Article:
She was interrupted by the ringing of the telephone bell. She was out of her seat and across the room at the receiver with what appeared to Lord Mountry's startled gaze one bound. As she put the instrument to her ear a wave of joy swept over her face. She gave a little cry of delight and excitement.
'Send them right up at once,' she said, and turned to Lord Mountry transformed.
'Lord Mountry,' she said quickly, 'please don't think me impossibly rude if I turn you out. Some—some people are coming to see me. I must—'
His lordship rose hurriedly.
'Of course. Of course. Certainly. Where did I put my—ah, here.' He seized his hat, and by way of economizing effort, knocked his stick on to the floor with the same movement. Mrs Ford watched his bendings and gropings with growing impatience, till finally he rose, a little flushed but with a full hand—stick, gloves, and hat, all present and correct.
'Good-bye, then, Mrs Ford, for the present. You'll let me know if your little boy will be able to make one of our party on the yacht?'
'Yes, yes. Thank you ever so much. Good-bye.'
He reached the door and opened it.
'By Jove,' he said, springing round—'Stanborough! What aboutStanborough? Shall I tell him to wait? He's down below, you know!'
'Yes, yes. Tell Mr Stanborough I'm dreadfully sorry to have to keep him waiting, and ask him if he won't stay for a few minutes in the Palm Room.'
Inspiration came to Lord Mountry.
'I'll give him a drink,' he said.
'Yes, yes, anything. Lord Mountry, you really must go. I know I'm rude. I don't know what I'm saying. But—my boy is returning to me.'
The accumulated chivalry of generations of chivalrous ancestors acted like a spur on his lordship. He understood but dimly, yet enough to enable him to realize that a scene was about to take place in which he was most emphatically not 'on'. A mother's meeting with her long-lost child, this is a sacred thing. This was quite clear to him, so, turning like a flash, he bounded through the doorway, and, as somebody happened to be coming in at the same time, there was a collision, which left him breathing apologies in his familiar attitude of stooping to pick up his hat.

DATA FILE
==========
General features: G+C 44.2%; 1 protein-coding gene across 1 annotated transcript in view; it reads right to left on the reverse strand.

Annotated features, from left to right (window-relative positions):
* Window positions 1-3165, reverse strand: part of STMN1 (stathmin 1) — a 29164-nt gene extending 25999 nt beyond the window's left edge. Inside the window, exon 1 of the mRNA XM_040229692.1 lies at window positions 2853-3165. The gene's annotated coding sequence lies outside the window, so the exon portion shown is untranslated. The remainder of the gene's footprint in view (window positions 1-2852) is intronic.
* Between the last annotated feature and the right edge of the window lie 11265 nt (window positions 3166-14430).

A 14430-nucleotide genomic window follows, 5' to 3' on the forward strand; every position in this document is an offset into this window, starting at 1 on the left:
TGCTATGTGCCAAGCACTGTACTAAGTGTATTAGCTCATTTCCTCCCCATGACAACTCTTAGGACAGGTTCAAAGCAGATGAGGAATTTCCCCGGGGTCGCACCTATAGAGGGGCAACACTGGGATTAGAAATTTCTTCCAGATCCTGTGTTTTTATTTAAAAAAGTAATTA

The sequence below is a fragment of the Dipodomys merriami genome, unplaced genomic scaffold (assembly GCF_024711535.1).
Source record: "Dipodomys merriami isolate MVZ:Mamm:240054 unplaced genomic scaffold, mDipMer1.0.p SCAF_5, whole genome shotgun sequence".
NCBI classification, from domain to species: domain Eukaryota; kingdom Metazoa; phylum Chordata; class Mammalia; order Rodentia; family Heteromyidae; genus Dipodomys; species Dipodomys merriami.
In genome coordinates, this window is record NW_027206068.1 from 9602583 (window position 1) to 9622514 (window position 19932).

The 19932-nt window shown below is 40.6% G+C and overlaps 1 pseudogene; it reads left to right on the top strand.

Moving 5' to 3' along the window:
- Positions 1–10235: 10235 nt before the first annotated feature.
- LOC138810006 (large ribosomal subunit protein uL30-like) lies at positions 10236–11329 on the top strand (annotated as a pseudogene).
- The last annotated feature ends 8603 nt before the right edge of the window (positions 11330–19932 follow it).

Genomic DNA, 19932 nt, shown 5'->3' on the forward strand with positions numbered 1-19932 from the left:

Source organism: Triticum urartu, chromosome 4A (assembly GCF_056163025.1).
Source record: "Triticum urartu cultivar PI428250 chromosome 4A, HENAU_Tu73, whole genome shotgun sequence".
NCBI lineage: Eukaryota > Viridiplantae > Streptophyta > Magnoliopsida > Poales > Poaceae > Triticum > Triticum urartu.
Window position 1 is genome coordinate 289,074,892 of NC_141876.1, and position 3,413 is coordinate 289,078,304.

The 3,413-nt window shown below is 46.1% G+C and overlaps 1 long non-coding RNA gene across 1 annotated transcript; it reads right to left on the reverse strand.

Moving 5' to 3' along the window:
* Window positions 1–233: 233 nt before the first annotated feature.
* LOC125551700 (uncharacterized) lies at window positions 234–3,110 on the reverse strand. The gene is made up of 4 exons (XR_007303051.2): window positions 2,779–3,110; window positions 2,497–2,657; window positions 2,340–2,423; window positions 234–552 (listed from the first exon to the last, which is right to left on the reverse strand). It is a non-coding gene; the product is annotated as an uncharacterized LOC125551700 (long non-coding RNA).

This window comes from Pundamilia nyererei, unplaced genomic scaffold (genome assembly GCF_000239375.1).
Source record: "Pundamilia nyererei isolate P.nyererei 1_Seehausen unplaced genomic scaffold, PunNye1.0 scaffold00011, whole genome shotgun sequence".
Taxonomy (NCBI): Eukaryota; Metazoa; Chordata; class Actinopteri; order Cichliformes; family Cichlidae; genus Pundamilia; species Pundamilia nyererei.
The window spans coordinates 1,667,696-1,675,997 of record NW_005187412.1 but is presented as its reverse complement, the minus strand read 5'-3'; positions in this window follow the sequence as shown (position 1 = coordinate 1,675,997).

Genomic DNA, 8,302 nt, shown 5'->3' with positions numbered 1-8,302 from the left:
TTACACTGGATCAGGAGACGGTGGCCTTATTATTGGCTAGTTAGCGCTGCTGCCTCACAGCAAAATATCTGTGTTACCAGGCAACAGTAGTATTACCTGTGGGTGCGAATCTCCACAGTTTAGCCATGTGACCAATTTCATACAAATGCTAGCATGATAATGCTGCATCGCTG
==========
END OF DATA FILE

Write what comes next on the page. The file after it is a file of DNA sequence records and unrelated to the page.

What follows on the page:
The new-comers were a tall, strikingly handsome girl, with a rather hard and cynical cast of countenance. She was leading by the hand a small, fat boy of about fourteen years of age, whose likeness to the portrait on the chair proclaimed his identity. He had escaped the collision, but seemed offended by it; for, eyeing the bending peer with cold distaste, he summed up his opinion of him in the one word 'Chump!'
Lord Mountry rose.
'I beg your pardon,' he said for perhaps the seventh time. He was thoroughly unstrung. Always excessively shy, he was embarrassed now by quite a variety of causes. The world was full of eyes—Mrs Ford's saying 'Go!' Ogden's saying 'Fool!' the portrait saying 'Idiot!' and, finally, the eyes of this wonderfully handsome girl, large, grey, cool, amused, and contemptuous saying—so it seemed to him in that feverish moment—'Who is this curious pink person who cumbers the ground before me?'
'I—I beg your pardon.' he repeated.
'Ought to look where you're going,' said Ogden severely.
'Not at all,' said the girl. 'Won't you introduce me, Nesta?'
'Lord Mountry—Miss Drassilis,' said Mrs Ford.
'I'm afraid we're driving Lord Mountry away,' said the girl. Her eyes seemed to his lordship larger, greyer, cooler, more amused, and more contemptuous than ever. He floundered in them like an unskilful swimmer in deep waters.
'No, no,' he stammered. 'Give you my word. Just going. Good-bye.You won't forget to let me know about the yacht, Mrs Ford—what?It'll be an awfully jolly party. Good-bye, good-bye, MissDrassilis.'
He looked at Ogden for an instant, as if undecided whether to take the liberty of addressing him too, and then, his heart apparently failing him, turned and bolted. From down the corridor came the clatter of a dropped stick.
Cynthia Drassilis closed the door and smiled.
'A nervous young person!' she said. 'What was he saying about a yacht, Nesta?'
Mrs Ford roused herself from her fascinated contemplation ofOgden.
'Oh, nothing. Some of us are going to the south of France in his yacht next week.'
'What a delightful idea!'
There was a certain pensive note in Cynthia's voice.
'A splendid idea!' she murmured.
Mrs Ford swooped. She descended on Ogden in a swirl and rustle of expensive millinery, and clasped him to her.
It is not given to everybody to glide neatly into a scene of tense emotion. Ogden failed to do so. He wriggled roughly from the embrace.